Seasonality of presence by group was described following the marine seasons in Reunion island
(Conand et al. 2008). All statistical tests were carried out in Statistica 12.0 (StatSoft Inc.) or using
specific R packages. Results are presented as mean ± SD (min-max, N = x), unless otherwise indicated.
Of the 36 tagged sharks, 24 were caught and tagged inside the MPA and 12 outside the MPA. Only 18
were detected frequently enough to be included in analyses (i.e. during more than 2 months). Of the 18
sharks that were not included in the analysis, eight sharks were never detected and ten were detected too
rarely and sporadically (i.e. during only few months).
The final database contains 10804 visits from 103170 detections. The 18 individuals monitored on the
west coast of Reunion island included six males and 12 females, with two individuals detected in all 17
months, four detected during 14-16 months, seven detected during 9-12 months, and five sharks during
Table 1 Presence time and number of visits at receivers inside and outside the MPA between Jan 2013 - May 2014. Monthly mean presence time was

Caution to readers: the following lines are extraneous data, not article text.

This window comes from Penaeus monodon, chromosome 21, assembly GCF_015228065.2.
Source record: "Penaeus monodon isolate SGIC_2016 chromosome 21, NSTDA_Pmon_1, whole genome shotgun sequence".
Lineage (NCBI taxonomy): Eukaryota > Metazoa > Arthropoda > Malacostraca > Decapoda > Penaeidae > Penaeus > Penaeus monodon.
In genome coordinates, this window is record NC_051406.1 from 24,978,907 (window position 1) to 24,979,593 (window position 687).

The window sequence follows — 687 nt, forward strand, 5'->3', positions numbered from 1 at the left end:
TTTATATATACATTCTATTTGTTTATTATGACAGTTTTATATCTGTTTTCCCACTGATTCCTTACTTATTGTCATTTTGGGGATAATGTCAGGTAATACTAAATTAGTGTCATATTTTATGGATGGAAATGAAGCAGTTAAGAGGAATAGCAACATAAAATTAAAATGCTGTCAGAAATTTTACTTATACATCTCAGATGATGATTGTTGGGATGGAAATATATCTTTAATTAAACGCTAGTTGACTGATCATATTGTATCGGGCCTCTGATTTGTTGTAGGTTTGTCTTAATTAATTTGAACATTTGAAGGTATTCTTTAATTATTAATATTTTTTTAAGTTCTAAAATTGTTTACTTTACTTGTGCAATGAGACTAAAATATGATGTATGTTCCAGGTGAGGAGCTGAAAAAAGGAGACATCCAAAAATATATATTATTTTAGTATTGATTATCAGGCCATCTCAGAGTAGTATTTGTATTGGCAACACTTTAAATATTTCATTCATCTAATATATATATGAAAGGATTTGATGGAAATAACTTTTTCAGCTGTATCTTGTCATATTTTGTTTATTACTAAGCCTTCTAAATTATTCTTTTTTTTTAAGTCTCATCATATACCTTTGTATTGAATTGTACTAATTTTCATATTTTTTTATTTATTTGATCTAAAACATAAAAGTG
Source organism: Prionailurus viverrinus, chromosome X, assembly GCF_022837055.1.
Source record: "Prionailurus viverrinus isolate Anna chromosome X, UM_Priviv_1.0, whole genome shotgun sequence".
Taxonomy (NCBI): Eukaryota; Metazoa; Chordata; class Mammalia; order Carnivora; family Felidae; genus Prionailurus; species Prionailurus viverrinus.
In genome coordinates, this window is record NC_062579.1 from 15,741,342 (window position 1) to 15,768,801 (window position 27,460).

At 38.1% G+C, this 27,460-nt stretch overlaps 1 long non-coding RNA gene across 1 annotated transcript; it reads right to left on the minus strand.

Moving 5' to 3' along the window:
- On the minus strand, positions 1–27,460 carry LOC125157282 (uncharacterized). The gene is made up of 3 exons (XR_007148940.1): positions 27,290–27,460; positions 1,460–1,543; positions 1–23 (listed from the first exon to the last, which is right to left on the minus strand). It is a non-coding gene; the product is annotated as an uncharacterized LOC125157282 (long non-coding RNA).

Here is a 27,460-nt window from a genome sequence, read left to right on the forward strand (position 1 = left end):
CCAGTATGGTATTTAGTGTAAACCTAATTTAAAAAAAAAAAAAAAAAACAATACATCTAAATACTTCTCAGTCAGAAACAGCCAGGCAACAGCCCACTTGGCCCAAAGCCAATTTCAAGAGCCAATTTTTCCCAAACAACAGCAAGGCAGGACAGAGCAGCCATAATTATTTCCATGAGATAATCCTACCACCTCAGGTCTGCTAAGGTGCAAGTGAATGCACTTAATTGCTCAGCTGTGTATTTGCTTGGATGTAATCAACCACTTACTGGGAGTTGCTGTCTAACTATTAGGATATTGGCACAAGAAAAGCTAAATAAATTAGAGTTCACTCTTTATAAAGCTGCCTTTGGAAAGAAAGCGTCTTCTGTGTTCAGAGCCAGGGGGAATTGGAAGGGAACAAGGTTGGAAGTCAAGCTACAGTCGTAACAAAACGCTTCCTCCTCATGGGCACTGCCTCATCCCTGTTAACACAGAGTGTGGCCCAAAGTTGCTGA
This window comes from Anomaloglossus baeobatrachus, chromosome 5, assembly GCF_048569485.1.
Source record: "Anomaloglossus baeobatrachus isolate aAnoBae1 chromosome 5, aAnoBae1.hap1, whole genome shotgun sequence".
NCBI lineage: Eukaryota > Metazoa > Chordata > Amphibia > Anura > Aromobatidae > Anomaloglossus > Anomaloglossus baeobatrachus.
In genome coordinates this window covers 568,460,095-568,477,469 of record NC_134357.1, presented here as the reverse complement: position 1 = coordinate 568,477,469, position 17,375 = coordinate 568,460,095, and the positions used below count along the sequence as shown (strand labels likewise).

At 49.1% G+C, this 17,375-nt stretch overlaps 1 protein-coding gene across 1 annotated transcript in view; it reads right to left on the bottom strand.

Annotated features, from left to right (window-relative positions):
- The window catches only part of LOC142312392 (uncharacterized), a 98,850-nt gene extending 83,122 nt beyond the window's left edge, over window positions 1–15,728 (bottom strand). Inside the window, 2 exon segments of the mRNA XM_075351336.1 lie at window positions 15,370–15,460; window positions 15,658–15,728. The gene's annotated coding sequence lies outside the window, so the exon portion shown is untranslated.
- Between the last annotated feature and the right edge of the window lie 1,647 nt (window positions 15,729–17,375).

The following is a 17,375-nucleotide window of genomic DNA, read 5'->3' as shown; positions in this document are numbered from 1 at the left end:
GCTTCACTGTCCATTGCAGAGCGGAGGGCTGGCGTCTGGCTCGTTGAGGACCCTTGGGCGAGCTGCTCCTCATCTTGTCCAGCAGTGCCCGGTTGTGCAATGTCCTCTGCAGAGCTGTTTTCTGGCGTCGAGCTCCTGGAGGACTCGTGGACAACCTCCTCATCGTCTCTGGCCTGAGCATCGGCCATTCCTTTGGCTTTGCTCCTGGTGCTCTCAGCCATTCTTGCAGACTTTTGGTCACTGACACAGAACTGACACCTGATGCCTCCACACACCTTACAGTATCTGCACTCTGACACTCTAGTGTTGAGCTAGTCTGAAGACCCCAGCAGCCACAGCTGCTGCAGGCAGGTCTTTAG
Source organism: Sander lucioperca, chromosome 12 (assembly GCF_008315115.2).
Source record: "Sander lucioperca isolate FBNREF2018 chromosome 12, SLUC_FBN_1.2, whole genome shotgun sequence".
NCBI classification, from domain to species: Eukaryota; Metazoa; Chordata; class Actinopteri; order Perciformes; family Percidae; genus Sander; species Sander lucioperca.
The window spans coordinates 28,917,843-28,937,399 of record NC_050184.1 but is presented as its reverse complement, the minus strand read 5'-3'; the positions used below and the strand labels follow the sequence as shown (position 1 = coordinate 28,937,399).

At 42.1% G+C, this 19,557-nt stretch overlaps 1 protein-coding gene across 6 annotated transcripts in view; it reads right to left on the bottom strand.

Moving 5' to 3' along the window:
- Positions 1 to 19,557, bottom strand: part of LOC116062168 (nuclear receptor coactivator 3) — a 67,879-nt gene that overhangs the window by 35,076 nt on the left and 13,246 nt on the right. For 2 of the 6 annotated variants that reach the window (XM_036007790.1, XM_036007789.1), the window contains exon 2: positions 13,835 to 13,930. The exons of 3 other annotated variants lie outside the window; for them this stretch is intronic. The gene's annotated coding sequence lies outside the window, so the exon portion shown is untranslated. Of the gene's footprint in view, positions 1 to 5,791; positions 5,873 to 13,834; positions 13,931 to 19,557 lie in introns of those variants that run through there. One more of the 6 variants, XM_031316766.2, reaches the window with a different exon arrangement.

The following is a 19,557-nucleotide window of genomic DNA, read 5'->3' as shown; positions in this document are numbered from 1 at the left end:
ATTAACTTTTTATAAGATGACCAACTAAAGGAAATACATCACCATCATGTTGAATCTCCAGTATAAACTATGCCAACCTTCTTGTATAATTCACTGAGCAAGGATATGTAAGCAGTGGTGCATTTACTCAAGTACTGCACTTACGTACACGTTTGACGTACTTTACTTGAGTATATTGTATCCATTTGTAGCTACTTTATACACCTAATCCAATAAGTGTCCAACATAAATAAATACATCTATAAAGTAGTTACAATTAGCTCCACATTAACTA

estimated from the sum of time of presence by month. Receiver codes with an I were located inside the MPA and those with an O were outside.
± SD (hour)
Mean visits ±
presence time ±
± SD (by
I1 1600 9 53.7 6 ± 7.6 122 13.6 ± 10.6 O1 400 7 15.3 2.2 ± 1.4 101 14.4 ± 8.3
1 ± 0.7
4.3 ± 2.4
36.5 ± 31.6
56.2 ± 38.5
0.2 ± 0.1
1.2 ± 0.4
22.8 ± 22.6
39.8 ± 28.9
I4 1050 6 95.6 15.9 ± 13.1 278 46.3 ± 34.6 O4 950 12 190.7 15.9 ± 15.2 434 36.2 ± 21.5
17.8 ± 24.5
33.4 ± 37.8
11.7 ± 13.3
54.4 ± 51.8
I6 1400 12 465.9 38.8 ± 43.3 698 58.2 ± 57.2 O6 400 12 517.9 43.2 ± 42.7 1373 114.5 ± 93
I7 850 12 22.1 1.8 ± 2.3 107 8.9 ± 8.3 O7 290 11 757.9 68.9 ± 61.5 1373 124.9 ± 95.8
1.6 ± 1.9
7.3 ± 4.1
5.3 ± 5.5
27.4 ± 23.8
I9 810 12 34.3 2.9 ± 2.9 69 5.8 ± 4.1 O9 460 12 32.8 2.7 ± 4.2 144 12 ± 11.3
I10 430 10 42.9 4.3 ± 3.8 149 14.9 ± 10.2 O10 630 12 128.3 10.7 ± 14.4 363 30.2 ± 28.3
4 ± 3.7
22.9 ± 17.3
3.7 ± 3.5
7.3 ± 5.5
I12 540 9 42.7 4.7 ± 10.7 34 3.8 ± 2.9 O12 730 5 5.7 1.1 ± 1 43 8.7 ± 5.1
I13 540 11 10.7 1 ± 0.9 59 5.4 ± 3.2 O13 520 10 10.2 1 ± 0.7 34 3.4 ± 1.4
8.7 ± 8.6
31.7 ± 17.1
4.9 ± 3.6
15.4 ± 9.1
I15 910 12 7.4 0.6 ± 0.4 44 3.7 ± 1.8
I16 700 12 106.8 8.9 ± 9.3 521 43.4 ± 33.8
3.5 ± 4
13.9 ± 9.8
I18 300 12 85.9 7.2 ± 6 568 47.3 ± 39
5 ± 5.5
10.9 ± 9.9
4 ± 3.4
17.6 ± 13.1
I21 850 11 87.3 7.9 ± 12.1 302 27.5 ± 35.1
5.8 ± 3.3
25.9 ± 13.3
7.2 ± 15.2
21.4 ± 28.1
17.6 ± 30.5
41.5 ± 56.4
Table 2 Summary statistics of the 18 bull sharks from January 2013 to May 2014. The asterisks denote the sharks whose presences inside and outside the MPA
are significantly different (Tukey’s HSD test). ♀: female; ♂: male. I code is for receivers inside the MPA and O code for those outside.
General informations Inside MPA Outside MPA
time ± SD (in
± SD (by
time ± SD (in
± SD (by
1 ♀ *